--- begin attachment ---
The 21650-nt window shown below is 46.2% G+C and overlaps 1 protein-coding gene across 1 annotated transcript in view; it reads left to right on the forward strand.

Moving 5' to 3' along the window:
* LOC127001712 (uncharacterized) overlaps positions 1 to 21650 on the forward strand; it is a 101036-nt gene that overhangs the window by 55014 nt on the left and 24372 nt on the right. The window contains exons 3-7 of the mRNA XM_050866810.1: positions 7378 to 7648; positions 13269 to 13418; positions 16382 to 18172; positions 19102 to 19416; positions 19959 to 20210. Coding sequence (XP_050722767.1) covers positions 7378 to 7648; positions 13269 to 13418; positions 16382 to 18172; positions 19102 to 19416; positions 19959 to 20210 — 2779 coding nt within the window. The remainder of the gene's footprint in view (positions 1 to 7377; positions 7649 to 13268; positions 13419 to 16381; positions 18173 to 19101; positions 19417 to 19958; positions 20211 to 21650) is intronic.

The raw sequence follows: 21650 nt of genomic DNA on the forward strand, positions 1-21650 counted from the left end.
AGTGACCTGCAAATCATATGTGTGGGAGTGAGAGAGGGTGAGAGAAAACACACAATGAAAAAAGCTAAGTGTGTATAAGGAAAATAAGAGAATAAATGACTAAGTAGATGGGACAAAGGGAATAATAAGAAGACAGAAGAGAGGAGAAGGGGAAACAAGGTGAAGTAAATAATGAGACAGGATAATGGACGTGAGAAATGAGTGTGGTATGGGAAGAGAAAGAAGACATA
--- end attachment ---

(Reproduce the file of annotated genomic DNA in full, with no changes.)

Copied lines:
The 21650-nt window shown below is 46.2% G+C and overlaps 1 protein-coding gene across 1 annotated transcript in view; it reads left to right on the forward strand.

Moving 5' to 3' along the window:
* LOC127001712 (uncharacterized) overlaps positions 1 to 21650 on the forward strand; it is a 101036-nt gene that overhangs the window by 55014 nt on the left and 24372 nt on the right. The window contains exons 3-7 of the mRNA XM_050866810.1: positions 7378 to 7648; positions 13269 to 13418; positions 16382 to 18172; positions 19102 to 19416; positions 19959 to 20210. Coding sequence (XP_050722767.1) covers positions 7378 to 7648; positions 13269 to 13418; positions 16382 to 18172; positions 19102 to 19416; positions 19959 to 20210 — 2779 coding nt within the window. The remainder of the gene's footprint in view (positions 1 to 7377; positions 7649 to 13268; positions 13419 to 16381; positions 18173 to 19101; positions 19417 to 19958; positions 20211 to 21650) is intronic.

The raw sequence follows: 21650 nt of genomic DNA on the forward strand, positions 1-21650 counted from the left end.
AGTGACCTGCAAATCATATGTGTGGGAGTGAGAGAGGGTGAGAGAAAACACACAATGAAAAAAGCTAAGTGTGTATAAGGAAAATAAGAGAATAAATGACTAAGTAGATGGGACAAAGGGAATAATAAGAAGACAGAAGAGAGGAGAAGGGGAAACAAGGTGAAGTAAATAATGAGACAGGATAATGGACGTGAGAAATGAGTGTGGTATGGGAAGAGAAAGAAGACATA